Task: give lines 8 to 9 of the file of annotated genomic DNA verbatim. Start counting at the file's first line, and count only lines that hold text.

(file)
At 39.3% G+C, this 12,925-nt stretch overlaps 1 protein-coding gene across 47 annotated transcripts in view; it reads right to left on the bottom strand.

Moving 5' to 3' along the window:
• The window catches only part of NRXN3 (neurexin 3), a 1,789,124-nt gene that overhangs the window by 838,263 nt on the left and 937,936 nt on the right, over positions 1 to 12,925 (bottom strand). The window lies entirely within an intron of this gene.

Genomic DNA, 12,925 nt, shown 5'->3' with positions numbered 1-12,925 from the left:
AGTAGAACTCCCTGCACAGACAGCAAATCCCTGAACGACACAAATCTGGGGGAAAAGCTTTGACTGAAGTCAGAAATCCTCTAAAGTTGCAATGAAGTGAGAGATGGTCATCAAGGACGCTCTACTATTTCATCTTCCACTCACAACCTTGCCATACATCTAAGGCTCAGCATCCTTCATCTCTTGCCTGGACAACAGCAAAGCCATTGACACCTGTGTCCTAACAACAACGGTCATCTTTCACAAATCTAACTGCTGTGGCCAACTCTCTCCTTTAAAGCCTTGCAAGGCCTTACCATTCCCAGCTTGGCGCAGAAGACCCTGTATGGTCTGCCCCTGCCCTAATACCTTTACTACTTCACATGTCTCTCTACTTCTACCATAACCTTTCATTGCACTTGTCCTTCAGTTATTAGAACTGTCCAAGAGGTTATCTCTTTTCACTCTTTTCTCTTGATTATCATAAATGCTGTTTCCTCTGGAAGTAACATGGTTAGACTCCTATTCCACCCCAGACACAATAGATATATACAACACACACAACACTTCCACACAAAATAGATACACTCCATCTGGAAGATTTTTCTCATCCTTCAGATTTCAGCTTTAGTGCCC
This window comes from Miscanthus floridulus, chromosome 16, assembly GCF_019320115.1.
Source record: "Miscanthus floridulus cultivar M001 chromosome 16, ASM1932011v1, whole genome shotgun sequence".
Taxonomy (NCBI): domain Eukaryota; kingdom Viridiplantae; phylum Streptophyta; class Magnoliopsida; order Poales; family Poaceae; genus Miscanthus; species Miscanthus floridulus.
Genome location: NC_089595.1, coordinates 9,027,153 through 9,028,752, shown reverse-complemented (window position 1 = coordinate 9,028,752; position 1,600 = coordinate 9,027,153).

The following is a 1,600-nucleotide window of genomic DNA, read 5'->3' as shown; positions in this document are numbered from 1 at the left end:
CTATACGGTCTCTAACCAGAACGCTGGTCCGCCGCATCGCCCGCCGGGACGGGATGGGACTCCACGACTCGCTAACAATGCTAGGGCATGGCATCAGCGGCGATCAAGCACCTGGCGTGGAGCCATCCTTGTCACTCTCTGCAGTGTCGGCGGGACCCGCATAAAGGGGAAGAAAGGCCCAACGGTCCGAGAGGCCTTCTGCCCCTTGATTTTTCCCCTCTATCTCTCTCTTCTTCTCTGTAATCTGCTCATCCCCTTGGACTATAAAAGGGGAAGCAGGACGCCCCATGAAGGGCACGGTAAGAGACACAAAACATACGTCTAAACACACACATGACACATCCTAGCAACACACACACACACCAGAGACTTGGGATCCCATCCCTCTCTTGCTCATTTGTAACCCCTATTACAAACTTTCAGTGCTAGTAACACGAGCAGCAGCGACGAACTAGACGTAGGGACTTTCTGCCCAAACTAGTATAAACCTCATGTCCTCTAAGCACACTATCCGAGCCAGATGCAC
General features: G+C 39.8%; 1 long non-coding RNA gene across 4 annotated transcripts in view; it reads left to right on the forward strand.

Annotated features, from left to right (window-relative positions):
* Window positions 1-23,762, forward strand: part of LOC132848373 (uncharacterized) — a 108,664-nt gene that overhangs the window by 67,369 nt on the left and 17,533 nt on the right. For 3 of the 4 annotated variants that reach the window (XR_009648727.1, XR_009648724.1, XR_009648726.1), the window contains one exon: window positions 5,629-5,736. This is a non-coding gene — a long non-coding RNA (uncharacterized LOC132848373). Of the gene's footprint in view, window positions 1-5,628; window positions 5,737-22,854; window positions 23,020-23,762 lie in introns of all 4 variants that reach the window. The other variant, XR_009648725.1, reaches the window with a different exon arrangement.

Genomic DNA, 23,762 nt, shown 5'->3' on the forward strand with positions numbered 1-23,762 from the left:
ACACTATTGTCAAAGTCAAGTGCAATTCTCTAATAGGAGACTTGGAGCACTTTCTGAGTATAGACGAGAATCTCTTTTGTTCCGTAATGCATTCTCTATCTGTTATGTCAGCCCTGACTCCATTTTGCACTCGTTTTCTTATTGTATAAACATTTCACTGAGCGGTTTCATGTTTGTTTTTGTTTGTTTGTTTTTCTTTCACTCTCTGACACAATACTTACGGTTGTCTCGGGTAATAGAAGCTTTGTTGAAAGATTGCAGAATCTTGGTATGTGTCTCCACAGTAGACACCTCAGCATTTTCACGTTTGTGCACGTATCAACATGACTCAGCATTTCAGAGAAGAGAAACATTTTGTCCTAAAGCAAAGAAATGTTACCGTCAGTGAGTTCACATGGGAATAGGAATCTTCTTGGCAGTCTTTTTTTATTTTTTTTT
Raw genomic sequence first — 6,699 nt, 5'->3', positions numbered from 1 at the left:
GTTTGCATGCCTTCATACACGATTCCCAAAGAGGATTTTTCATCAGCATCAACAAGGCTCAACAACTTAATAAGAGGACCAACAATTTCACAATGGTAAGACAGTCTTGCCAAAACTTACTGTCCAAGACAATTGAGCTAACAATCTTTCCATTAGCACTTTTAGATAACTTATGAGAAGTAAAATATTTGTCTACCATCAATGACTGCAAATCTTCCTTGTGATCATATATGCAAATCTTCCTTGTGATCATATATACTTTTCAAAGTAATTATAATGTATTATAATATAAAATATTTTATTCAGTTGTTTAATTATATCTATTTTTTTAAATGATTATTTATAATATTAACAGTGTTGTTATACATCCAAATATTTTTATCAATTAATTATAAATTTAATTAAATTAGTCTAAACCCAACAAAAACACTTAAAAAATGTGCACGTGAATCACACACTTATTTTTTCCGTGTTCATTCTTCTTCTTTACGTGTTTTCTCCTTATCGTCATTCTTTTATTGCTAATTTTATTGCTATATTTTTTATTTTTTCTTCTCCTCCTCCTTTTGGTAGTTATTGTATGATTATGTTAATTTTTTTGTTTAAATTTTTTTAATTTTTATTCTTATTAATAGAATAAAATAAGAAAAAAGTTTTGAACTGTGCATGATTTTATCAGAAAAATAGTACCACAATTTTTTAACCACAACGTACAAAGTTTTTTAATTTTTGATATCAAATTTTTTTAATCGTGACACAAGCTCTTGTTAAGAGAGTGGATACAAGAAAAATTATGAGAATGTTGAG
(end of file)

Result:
Taxonomy (NCBI): domain Eukaryota; kingdom Viridiplantae; phylum Streptophyta; class Magnoliopsida; order Poales; family Poaceae; genus Miscanthus; species Miscanthus floridulus.
Genome location: NC_089595.1, coordinates 9,027,153 through 9,028,752, shown reverse-complemented (window position 1 = coordinate 9,028,752; position 1,600 = coordinate 9,027,153).